So you’ve got a piece of marketing collateral you’re working on (an email, landing page, direct mail piece or ad perhaps) and you just can’t figure out what to use for your headline. You’ve asked your friends and associates and they’ve given you some ideas, but you’re not sure which one is right for what you’re doing. How do you decide?
Separate your headlines into four groups
The whole offer-response experience (from ad to checkout/signup page) uses headlines similar to how a bento box uses a variety of different tastes at different times in a single meal (see picture):
- There are four major headline types
- Just about every type will be used somewhere in your offer response process (the meal)
- Some will do really well at certain stages of that process compared to others
So, take all the headlines you’ve got and organize them in these four groups. Some will have some overlap (think of combining tastes), so be sure and place those particular headlines in each group that it’s a part of. Your goal is to figure out the best tasting headlines in each category and then to place those tastes into the steps of the process where they work most effectively.
Group #1: Headlines that get attention
This particular breed of headline is one most used when someone is doing something else. It’s the kind that points to something (the other half of your marketing collateral), to say:
“STOP, don’t ignore me or get rid of me – I’m important”
Example: Save up to $100 a month on your electric bill
These are often used at the beginning of your funnel when you’re competing against other things like ads, articles, messaging, other life activities, etc. Also, they usually only tell just enough to get you to commit to click (half of the story). Think online banner advertising and direct mail: The headline is one of the only chances you have to stand apart.
Group #2: Headlines that show competitive superiority
This group of headline assumes an objection or hesitation to convert or even engage. It tells me:
“Choose me because I’m better (or even the best)”
Example: Get 25% More Energy from Our Patent-Pending Solar Panels
Sometimes it can focus on a specific competitor or even on a general perception in the competitive landscape (reconsider my type of product because I actually do it better than everyone else). These are sometimes combined with group #1 for a powerful beginning or used in the middle where the big decision is made.
Group #3: Headlines that emphasize the key benefit
These headlines are mostly for visitors that are at a major decision point. This type of headline usually says:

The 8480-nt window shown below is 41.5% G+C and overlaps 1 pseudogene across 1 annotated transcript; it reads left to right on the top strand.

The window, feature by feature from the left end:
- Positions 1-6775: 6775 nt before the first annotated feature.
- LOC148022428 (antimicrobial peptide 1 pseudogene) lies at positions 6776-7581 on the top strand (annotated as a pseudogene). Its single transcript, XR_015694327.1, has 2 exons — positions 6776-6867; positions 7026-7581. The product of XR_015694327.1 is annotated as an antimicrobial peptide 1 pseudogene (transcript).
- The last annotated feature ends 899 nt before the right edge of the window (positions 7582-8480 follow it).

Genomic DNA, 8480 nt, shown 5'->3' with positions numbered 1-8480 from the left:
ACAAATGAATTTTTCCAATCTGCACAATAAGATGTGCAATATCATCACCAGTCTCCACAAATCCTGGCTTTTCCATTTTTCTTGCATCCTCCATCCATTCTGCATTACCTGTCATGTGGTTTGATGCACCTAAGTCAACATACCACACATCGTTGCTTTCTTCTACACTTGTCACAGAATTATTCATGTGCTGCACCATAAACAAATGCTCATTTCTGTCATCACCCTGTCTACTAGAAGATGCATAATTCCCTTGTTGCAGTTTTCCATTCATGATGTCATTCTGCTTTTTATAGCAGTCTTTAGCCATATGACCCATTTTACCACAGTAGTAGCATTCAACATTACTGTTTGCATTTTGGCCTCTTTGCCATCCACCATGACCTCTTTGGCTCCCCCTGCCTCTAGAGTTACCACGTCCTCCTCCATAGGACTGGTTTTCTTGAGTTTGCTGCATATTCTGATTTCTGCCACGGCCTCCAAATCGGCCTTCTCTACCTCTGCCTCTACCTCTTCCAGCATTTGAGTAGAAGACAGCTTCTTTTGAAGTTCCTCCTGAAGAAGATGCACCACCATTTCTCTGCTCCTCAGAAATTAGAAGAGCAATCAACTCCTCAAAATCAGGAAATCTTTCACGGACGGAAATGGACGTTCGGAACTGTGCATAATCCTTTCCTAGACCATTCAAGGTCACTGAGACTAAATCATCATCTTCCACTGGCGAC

“This is why you should care,” or “This is the big idea: get it?”
Example: Cut Your Electric Bill by X% with Energy-Efficient Solar Panels
I’ve seen these used on landing pages and offer pages alike where the big decision is made (in the middle) to take the plunge into the form field funnel or not. This is different from group #1 in that completes the story or summarizes it in whole. In every offer-response experience, visitors have to truly get the real value exchange before they’ll give in.
Group #4: Headlines that identify location
Sometimes you just can’t convince a potential customer to engage simply because they have no idea where they are at or what’s being addressed. The sole purpose of these headlines is to bring clarity, to say:
“This is where you’re at/what we’re talking about”
Example: Most Popular Energy-Efficient Solar Panels
These are often used in the middle or even at the end of your funnel when genuine interest is present (generated and pre-existing). Once someone knows what they want they just need to know where they are at and where they need to go.
Choose the group that works best for your piece
Figure out what stage of the offer response experience your marketing collateral is in (beginning, middle or end) and confirm which taste of headline does the best job in getting the action you need.
If that goes well, you’ll likely be working on the other stages of the offer response experience and can start testing what you didn’t use on the previous collateral piece.
What other headline groups would you argue are integral in the complete offer response experience?
Images vs Copy: How getting the right balance increased conversion by 29% – Web clinic replay